Materials and Methods
Chemicals and drugs. 8-Cl-cAMP and 8-chloro-adenosine (8-Cl-adenosine) were purchased from Biolog (Bremen, Germany). [γ-32P]ATP (6,000 Ci/mmol) was purchased from Dupont NEN (Boston, MA). Selectide (a PKC-specific substrate) was from Calbiochem (San Diego, CA). GF109203x (a PKC inhibitor), SB203580 (a p38 MAPK inhibitor), PD98059 (an ERK inhibitor), and SP600125 (a JNK inhibitor) were obtained from A.G. Scientific (San Diego, CA). H89 (a PKA inhibitor) and A134974 (an adenosine kinase inhibitor) were purchased from Sigma-Aldrich (St. Louis, MO). All the other chemicals used in this research were obtained from Sigma-Aldrich.
Cell culture. HL60 and K562 cells were maintained in RPMI 1640 (HyClone, Logan, UT) supplemented with 10% fetal bovine serum (HyClone), 100 units/mL penicillin G, and 100 μg/mL streptomycin. Cultures were maintained in a humidified atmosphere of 5% CO2 at 37°C. For the growth assay, cell number was determined with Coulter counter (Beckman Coulter, Fullerton, CA) at the indicated time points. To investigate cell morphology, cells were stained with acridine orange (10 μg/mL) and then observed under Optiphot-2 fluorescence microscope (Nikon, Tokyo, Japan).
Protein kinase C activity assay. Suspended cells were harvested by centrifugation, washed with PBS, and then incubated with lysis buffer [25 mmol/L Tris-HCl (pH 7.5), 0.5 mmol/L EDTA, 0.5 mmol/L EGTA, 10 mmol/L β-mercaptoethanol, 0.05% Triton X-100, 1 mmol/L phenylmethylsulfonyl fluoride, 1 μg/mL each of aprotinin, pepstatin A, antipain, and leupeptin, 1 mmol/L Na3VO4, 50 mmol/L NaF, 10 mmol/L pyrophosphate] on ice for 15 minutes. The supernatant was obtained by centrifugation at 14,000 × g for 10 minutes. Total cell extract (10 μg) was mixed with kinase assay buffer [200 mmol/L Tris-HCl (pH 7.5), 5 mmol/L CaCl2, 100 mmol/L MgCl2, 1 μg/mL each of aprotinin, pepstatin A, antipain, and leupeptin, 15 μmol/L ATP, 5 μmol/L [γ-32P]ATP, 25 μmol/L PKC-specific substrate, Selectide (H-Ala-Ala-Lys-Ile-Gln-Ala-Ser-Phe-Arg-Gly-His-Met-Ala-Arg-Lys-Lys-OH)] and incubated at 30°C for 10 minutes. Ice-cold 5% acetic acid (10 μL) was added to the mixtures to stop the reaction and the reaction mixtures (30 μL) were spotted onto phosphocellulose filters (Life Technologies-Invitrogen, Carlsbad, CA), and then washed thrice with 1% phosphoric acid. Filters were air dried and radioactivities were measured with liquid scintillation counter (Wallac, Turku, Finland).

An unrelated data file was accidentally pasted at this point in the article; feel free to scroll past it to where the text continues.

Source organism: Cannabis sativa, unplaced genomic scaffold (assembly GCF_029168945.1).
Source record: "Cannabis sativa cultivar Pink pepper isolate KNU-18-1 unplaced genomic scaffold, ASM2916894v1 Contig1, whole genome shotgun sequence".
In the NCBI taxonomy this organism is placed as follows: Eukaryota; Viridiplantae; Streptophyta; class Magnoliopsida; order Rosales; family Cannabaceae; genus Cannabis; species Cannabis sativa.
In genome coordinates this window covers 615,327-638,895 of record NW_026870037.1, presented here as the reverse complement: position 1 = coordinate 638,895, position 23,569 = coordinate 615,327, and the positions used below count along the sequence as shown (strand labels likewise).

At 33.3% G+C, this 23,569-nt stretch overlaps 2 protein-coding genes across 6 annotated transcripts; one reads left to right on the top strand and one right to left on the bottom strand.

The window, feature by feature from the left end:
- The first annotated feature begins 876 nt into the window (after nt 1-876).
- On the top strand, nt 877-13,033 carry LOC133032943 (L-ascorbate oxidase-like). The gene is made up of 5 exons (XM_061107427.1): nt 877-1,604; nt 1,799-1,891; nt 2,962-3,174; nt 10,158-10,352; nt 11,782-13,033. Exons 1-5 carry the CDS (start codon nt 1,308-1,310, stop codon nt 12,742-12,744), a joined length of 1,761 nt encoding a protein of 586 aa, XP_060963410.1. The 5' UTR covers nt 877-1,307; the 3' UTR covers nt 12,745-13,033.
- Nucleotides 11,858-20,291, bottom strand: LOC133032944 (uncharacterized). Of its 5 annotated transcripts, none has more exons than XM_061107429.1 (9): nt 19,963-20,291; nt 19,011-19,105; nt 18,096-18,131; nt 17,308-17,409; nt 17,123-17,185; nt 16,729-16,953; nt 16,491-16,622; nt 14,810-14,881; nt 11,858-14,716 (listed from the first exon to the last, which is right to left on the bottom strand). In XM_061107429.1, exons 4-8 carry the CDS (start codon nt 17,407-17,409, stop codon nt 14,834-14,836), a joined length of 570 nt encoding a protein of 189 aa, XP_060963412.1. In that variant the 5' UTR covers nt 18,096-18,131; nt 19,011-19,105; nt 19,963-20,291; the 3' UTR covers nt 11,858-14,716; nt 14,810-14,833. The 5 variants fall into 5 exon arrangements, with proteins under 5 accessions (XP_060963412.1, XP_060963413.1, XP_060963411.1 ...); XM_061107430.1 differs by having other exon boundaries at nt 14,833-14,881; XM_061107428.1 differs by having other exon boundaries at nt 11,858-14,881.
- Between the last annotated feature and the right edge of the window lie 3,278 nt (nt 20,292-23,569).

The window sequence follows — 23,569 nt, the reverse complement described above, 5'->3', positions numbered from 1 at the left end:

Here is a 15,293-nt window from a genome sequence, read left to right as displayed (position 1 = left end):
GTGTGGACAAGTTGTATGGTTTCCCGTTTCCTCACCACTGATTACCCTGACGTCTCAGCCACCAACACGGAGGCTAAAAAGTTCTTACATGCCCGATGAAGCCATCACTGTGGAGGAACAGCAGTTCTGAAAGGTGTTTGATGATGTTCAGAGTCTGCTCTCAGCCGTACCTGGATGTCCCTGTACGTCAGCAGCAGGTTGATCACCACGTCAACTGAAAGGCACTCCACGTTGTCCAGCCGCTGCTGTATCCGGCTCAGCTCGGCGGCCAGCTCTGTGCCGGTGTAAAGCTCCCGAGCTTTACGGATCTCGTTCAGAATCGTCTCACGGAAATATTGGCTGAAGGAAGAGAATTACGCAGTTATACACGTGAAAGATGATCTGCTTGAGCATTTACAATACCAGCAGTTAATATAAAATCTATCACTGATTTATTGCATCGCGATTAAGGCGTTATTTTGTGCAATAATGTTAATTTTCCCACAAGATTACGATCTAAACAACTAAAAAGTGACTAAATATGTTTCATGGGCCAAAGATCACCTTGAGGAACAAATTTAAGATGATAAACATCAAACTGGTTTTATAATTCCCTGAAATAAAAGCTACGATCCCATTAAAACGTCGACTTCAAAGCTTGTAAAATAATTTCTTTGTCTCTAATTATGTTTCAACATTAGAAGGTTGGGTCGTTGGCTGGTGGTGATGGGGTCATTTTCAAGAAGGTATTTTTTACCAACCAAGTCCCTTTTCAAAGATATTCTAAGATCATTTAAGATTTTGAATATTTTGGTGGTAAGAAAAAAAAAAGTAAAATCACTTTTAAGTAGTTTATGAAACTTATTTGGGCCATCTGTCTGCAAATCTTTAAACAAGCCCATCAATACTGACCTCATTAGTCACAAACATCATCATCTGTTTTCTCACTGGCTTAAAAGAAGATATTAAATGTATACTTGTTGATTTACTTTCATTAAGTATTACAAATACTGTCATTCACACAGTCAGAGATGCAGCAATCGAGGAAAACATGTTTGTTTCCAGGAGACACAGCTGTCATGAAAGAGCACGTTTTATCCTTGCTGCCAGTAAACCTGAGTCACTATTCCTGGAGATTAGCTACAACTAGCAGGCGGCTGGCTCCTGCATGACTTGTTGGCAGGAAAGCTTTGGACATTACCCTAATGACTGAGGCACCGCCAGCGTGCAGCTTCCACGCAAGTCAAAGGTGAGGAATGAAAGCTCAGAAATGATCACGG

Western blot analysis. Cells were harvested by centrifugation and washed with PBS. Cell pellet was suspended in an extraction buffer [20 mmol/L Tris-HCl (pH 7.4), 100 mmol/L NaCl, 1% NP40, 0.5% sodium deoxycholate, 5 mmol/L MgCl2, 1 mmol/L phenylmethylsulfonyl fluoride, 1 μg/mL each of aprotinin, pepstatin A, antipain, and leupeptin] and incubated on ice for 15 minutes. After centrifugation at 14,000 × g for 15 minutes at 4°C, the supernatant was taken as cell extract. The extracts were separated on a 10% SDS-PAGE and transferred onto polyvinylidene difluoride membrane. Protein-bound membrane was incubated with appropriate antibodies followed by horseradish peroxidase–conjugated anti-mouse or rabbit IgG antibody (Bio-Rad, Hercules, CA). The relevant protein bands were then visualized using enhanced chemiluminescence detection kit (Amersham, Piscataway, NJ). Polyclonal antibody against PKA RIα subunits was described previously (30). Antibody for phospho-p38 was obtained from BD Transduction Laboratories (San Diego, CA). Antibodies for p38 and phospho–MAPK kinase (MKK) 3/6 were purchased from Santa Cruz Biotechnology (Santa Cruz, CA).
DNA ladder formation assay. Harvested cells were suspended in lysis buffer [5 mmol/L Tris-HCl (pH 7.4), 20 mmol/L EDTA, 0.5% Triton X-100] and incubated on ice for 30 minutes. After centrifugation at 14,000 × g for 30 minutes at 4°C, DNA in the supernatant was purified by phenol/chloroform extraction and precipitated with ethanol. The DNA was then electrophoresed on 2% agarose gel and visualized by staining with ethidium bromide.
Fluorescence-activated cell sorting analysis. Harvested cells were suspended in PBS and then fixed with ice-cold 70% ethanol for at least 3 hours. Fixed cells were stained with 50 μg/mL propidium iodide containing 50 μg/mL RNase A at 37°C for 30 minutes. DNA contents of cells (10,000 cells per experimental group) were analyzed by FACStarPLUS flow cytometer (B&D, Mountain View, CA) using Lysis II and CELL-FIT programs (B&D).